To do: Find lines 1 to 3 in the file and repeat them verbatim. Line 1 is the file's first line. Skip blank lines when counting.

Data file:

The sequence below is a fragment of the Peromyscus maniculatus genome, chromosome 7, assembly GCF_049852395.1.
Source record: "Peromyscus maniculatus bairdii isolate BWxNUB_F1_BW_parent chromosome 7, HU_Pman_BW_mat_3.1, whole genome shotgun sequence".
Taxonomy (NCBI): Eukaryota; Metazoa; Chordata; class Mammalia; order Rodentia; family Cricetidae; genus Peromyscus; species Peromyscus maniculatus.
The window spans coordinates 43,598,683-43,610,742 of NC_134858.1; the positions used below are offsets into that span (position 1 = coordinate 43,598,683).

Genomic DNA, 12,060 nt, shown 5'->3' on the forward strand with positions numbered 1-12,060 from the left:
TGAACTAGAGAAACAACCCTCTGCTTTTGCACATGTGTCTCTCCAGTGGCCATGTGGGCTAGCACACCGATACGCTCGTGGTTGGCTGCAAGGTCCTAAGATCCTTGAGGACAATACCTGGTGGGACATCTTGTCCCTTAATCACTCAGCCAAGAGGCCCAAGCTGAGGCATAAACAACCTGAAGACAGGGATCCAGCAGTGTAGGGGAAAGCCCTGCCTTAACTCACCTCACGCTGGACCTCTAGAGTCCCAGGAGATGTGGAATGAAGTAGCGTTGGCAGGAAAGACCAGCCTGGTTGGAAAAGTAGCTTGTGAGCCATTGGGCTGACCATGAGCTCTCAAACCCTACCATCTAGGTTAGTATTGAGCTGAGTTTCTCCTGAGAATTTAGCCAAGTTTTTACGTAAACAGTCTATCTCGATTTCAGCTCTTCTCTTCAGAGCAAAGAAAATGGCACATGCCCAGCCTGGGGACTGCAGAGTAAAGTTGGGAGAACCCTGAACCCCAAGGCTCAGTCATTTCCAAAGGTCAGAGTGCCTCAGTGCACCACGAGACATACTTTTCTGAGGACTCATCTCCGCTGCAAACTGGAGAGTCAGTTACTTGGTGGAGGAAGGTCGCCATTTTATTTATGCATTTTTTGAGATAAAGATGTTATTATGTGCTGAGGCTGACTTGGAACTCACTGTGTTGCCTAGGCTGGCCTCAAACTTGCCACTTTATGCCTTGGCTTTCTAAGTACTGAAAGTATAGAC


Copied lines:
The sequence below is a fragment of the Peromyscus maniculatus genome, chromosome 7, assembly GCF_049852395.1.
Source record: "Peromyscus maniculatus bairdii isolate BWxNUB_F1_BW_parent chromosome 7, HU_Pman_BW_mat_3.1, whole genome shotgun sequence".
Taxonomy (NCBI): Eukaryota; Metazoa; Chordata; class Mammalia; order Rodentia; family Cricetidae; genus Peromyscus; species Peromyscus maniculatus.